New Disquietude podcast episode: music by Lesley Flanigan, Dave Seidel, KMRU, Celia Hollander, and John Hooper; interview with Flanigan; commentary; short essay on reading waveforms. • F.A.Q.Key Tags: #saw2for33third, #field-recording, #classical, #juntoElsewhere: Twitter, SoundCloud, Instagram

Listening to art. Playing with audio. Sounding out technology. Composing in code. Rewinding the soundscape.

Moby MP3

The marketing of Moby‘s forthcoming album, Hotel, due out next Tuesday, continues apace. First up was an innovative if unnecessarily amusical medley of samples, featured for free on the iTunes Music Store (Disquiet’s Downstream entry on February 22). With a spoken introduction by Moby himself, that track sounded a bit like the digital-music trend of the moment, the podcast. Now there’s a promotional MP3 up on‘s “free downloads” page that takes its cue from a more old-school recording trend: it’s listed as an “Exclusive B-side.” The track is titled “Quiet Pianos,” its release dated February 17, and it’s quickly established itself at the top of the Amazon downloads chart. For all its popularity, or perhaps because of its popularity, the actual act of downloading hasn’t been entirely smooth; some computers end up not with the 6MB file, but with a 5KB placeholder. To get to it, find the “free downloads” tab on the site’s “music” page, or search for “Quiet Pianos.” In related news, has been redesigned, as Moby noted in his journal yesterday (dateline: Milan).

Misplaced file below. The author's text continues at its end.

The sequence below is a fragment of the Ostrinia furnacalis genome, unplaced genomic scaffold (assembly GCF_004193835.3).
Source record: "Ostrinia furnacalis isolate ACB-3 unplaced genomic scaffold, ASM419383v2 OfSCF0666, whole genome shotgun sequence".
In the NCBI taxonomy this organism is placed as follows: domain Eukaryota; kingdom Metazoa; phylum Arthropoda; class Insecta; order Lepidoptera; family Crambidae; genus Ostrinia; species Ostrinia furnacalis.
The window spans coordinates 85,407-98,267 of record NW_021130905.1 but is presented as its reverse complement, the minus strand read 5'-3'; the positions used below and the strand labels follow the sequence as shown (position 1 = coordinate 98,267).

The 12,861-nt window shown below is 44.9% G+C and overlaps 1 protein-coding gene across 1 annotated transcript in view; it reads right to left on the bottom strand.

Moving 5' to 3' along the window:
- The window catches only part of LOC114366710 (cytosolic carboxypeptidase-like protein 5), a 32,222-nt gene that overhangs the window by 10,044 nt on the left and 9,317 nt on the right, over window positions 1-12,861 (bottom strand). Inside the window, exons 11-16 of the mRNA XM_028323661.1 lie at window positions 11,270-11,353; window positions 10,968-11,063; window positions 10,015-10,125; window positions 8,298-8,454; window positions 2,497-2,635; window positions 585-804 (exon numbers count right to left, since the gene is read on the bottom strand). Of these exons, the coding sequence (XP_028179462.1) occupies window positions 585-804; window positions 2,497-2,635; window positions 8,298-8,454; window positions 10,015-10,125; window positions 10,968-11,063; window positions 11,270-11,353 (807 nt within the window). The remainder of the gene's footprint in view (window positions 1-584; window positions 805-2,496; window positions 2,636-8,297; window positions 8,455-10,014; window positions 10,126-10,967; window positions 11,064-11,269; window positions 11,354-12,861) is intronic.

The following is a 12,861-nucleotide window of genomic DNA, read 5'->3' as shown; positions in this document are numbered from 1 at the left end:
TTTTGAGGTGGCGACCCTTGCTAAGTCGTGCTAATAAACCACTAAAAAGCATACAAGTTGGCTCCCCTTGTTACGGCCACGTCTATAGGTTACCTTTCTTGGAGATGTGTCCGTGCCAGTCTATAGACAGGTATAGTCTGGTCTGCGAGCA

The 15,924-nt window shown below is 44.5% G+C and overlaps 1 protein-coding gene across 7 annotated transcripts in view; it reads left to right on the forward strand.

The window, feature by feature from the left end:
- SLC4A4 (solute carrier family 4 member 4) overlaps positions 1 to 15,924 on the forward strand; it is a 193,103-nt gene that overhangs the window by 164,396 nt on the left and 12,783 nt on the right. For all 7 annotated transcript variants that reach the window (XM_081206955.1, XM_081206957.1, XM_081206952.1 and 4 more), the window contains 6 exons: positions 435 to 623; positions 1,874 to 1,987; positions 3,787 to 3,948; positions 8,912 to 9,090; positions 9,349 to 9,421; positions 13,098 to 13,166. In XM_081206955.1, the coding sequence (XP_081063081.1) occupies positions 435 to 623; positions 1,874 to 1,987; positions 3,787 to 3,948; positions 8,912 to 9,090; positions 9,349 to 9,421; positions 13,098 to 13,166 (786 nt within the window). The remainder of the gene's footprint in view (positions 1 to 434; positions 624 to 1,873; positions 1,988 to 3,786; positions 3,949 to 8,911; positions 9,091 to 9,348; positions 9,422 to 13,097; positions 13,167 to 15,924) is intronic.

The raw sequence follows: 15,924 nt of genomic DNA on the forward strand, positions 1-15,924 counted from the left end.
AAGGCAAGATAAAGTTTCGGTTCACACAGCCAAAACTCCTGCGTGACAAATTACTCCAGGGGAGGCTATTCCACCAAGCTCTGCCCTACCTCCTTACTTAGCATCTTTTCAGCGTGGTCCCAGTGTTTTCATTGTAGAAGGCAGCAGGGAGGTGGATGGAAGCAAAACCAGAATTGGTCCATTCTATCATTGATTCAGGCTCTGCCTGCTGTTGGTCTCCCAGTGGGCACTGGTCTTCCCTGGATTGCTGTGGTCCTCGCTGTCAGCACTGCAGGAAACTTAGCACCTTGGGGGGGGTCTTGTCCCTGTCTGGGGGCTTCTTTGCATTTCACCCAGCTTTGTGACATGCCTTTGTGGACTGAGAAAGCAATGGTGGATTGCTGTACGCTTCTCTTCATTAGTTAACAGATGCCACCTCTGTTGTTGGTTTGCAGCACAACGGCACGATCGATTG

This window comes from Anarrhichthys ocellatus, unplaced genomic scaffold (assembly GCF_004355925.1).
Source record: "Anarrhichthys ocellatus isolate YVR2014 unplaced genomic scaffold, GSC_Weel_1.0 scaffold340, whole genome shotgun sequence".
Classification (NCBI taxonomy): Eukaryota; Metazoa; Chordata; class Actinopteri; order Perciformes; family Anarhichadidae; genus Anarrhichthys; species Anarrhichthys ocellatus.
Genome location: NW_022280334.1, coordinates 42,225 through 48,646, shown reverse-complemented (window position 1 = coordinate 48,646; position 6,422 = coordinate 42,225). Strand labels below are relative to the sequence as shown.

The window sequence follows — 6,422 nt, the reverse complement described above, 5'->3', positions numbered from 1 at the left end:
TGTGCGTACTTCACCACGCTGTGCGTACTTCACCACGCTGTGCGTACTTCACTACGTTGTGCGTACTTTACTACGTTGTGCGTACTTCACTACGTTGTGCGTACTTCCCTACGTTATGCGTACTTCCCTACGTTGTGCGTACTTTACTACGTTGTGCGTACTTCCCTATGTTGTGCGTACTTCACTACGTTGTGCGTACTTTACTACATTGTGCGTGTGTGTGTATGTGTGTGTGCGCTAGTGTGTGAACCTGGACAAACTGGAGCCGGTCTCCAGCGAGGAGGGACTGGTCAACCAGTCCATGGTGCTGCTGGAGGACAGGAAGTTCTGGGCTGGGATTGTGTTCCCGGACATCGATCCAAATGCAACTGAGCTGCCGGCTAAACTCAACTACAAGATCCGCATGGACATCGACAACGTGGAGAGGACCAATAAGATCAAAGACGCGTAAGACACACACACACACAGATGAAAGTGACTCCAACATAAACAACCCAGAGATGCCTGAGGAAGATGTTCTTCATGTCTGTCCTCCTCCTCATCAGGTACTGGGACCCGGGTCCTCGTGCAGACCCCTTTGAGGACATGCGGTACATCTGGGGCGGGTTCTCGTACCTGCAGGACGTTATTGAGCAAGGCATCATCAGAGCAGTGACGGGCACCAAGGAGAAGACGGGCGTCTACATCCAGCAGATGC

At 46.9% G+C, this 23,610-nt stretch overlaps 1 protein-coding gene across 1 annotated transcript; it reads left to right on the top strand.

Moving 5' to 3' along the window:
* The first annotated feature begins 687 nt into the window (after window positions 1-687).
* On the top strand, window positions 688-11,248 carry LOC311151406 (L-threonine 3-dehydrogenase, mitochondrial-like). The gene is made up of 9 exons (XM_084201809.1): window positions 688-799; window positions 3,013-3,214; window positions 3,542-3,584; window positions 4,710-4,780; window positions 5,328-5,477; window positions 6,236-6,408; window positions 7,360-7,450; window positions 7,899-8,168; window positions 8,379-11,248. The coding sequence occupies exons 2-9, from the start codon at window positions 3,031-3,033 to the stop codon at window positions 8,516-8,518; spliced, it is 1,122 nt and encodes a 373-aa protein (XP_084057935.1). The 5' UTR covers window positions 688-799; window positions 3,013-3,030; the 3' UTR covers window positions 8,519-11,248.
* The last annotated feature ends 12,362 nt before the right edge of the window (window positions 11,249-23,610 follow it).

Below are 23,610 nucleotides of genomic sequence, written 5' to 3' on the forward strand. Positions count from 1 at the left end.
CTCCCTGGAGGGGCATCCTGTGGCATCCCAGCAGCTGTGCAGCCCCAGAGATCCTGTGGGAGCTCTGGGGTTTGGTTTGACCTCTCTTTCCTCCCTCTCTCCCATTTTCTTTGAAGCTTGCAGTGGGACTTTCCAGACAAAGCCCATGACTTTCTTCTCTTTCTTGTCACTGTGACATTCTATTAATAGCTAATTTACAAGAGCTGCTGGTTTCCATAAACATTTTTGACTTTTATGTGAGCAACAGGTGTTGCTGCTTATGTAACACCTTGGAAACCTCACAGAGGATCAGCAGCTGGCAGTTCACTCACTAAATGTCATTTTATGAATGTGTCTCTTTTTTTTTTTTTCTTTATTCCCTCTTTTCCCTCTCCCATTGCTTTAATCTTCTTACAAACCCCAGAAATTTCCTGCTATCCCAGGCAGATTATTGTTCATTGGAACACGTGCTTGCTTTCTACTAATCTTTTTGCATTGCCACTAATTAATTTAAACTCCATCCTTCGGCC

By Marc Weidenbaum

Tag: / Leave a comment ]

Post a Comment

Your email is never published nor shared. Required fields are marked *

You may use these HTML tags and attributes <a href="" title=""> <abbr title=""> <acronym title=""> <b> <blockquote cite=""> <cite> <code> <del datetime=""> <em> <i> <q cite=""> <s> <strike> <strong>


Subscribe without commenting